Why Global Slowdown is the New Normal

In 2008/9, the world went through the worst economic crisis since the great depression of 1929. This collapse was caused by the increase in subprime lending to people who could not afford making the payments. After the crisis, the world economy started to recover. This recovery was fueled by the central banks’ decision to lower interest rates and use quantitative easing. The easy money policy – which still remains – helped spur a new wave of corporate and household spending. For example, the amount of share buybacks and dividends have increased sharply in the past few years.

This week, investors will celebrate the 10-year anniversary of the bull market, which started in 2009. As they celebrate the bull market, the world is now in a new normal phase where slow growth is the norm. Yesterday, China lowered its growth estimates for this year. This comes a few weeks after data from the US showed that the economy grew by just 2.6% in the fourth quarter. In Europe, the countries are going through a difficult phase, with many analysts forecasting a recession this year. Countries like Germany and Spain avoided a technical recession in the fourth quarter while Italy is already in a recession. Emerging markets too are not at ease. In fact, the low commodity prices have led to a significant slowdown in the Brazilian economy.

Today, the Australian government released the fourth quarter economic numbers that missed the analysts’ forecasts. In the quarter, the economy expanded by 2.3%, which was lower than the expected 2.5%.

Another evidence of the slowdown is the reduction in manufacturing activity. In fact, data from IHS Markit shows that the global manufacturing PMI is currently at 50.90, which is slightly above the contraction level of 50. In recent months, the PMI data from most countries has shown some increased weakness.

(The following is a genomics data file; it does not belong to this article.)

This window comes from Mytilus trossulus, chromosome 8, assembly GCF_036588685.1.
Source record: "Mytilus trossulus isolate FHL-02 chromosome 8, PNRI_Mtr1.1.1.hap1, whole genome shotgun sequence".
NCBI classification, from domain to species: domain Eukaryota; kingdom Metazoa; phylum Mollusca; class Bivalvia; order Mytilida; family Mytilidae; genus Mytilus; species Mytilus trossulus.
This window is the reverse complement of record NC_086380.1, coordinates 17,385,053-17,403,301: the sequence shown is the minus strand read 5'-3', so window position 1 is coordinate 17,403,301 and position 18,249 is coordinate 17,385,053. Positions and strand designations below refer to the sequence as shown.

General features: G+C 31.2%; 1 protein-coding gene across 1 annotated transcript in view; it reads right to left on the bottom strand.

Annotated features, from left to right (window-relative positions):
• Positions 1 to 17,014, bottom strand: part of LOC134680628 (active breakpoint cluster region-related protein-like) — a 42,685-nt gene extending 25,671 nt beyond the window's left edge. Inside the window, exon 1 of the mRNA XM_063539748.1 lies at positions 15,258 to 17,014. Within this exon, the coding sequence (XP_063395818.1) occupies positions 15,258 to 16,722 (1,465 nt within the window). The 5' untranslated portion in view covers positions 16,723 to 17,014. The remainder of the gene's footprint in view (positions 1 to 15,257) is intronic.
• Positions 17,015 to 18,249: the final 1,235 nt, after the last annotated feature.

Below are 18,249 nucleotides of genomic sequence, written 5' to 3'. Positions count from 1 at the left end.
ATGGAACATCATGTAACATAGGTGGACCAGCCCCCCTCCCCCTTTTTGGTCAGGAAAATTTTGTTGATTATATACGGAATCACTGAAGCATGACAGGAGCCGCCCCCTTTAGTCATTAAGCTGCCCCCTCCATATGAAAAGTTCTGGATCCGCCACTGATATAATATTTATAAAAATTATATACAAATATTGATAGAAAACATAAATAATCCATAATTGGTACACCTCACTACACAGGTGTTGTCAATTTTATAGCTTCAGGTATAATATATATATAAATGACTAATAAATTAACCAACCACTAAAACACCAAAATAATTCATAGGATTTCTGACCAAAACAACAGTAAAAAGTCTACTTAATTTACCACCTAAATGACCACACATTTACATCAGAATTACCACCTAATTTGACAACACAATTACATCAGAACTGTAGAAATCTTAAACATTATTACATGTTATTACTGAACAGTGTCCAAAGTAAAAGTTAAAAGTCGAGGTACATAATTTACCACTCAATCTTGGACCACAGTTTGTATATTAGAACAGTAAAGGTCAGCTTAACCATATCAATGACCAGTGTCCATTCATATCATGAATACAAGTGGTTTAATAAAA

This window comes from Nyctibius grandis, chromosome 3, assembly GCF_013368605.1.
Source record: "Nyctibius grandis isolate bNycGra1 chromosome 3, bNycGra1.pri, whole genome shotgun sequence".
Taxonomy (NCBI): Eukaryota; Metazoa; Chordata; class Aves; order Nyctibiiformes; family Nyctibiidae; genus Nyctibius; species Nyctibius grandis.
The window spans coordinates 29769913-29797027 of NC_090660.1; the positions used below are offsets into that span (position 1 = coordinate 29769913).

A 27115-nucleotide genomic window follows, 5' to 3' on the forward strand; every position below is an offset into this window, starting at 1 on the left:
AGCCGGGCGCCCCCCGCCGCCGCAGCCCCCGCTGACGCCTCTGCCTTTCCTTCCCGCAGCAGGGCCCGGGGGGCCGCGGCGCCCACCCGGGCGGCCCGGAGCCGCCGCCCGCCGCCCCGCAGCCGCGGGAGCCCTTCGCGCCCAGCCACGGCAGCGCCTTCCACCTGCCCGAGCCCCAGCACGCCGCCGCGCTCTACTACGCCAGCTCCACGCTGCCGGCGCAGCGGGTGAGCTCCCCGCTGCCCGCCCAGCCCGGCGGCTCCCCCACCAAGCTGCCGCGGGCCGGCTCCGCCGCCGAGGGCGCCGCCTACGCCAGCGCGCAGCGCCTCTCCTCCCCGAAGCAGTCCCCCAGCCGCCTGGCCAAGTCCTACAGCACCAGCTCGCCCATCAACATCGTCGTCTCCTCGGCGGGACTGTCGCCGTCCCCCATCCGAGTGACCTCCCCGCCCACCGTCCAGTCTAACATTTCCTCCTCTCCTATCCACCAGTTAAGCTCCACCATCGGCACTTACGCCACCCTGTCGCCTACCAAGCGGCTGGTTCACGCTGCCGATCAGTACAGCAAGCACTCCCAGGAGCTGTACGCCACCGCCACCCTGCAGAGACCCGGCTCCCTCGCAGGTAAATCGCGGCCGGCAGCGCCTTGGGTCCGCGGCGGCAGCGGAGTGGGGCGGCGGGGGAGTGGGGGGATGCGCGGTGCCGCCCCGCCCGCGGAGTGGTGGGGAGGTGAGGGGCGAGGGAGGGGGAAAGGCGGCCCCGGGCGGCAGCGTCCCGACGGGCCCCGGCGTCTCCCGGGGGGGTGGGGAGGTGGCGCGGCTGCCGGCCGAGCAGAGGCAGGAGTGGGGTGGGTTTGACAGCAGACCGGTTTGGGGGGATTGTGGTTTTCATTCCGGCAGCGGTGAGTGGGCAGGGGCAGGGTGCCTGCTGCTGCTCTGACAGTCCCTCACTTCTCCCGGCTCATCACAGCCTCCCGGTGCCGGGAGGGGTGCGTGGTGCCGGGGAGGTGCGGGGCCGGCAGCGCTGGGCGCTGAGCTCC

This global slowdown is coming at a time when the monetary policy is significantly supportive. In the United States, interest rates are at 2.50%, which is close to historic lows. In the European Union and Japan, interest rates are in the negative territory while in Australia, New Zealand, and United Kingdom, rates are close to zero.

This presents a potential major risk for the markets in case of a recession or correction. Convectional monetary theory states that when there is a recession or a correction, central banks are required to respond by providing easy money. With rates so low, it would be almost impossible for the central banks to respond. Further, the level of corporate and household debt has been increasing, with companies like AT&T having debts of more than $190 billion.

Therefore, in these risky times, it is important for traders to implement proper risk management strategies. These includes proper position sizing, proper use of trail stops, and the need for more short-term trades instead of long-term trades.

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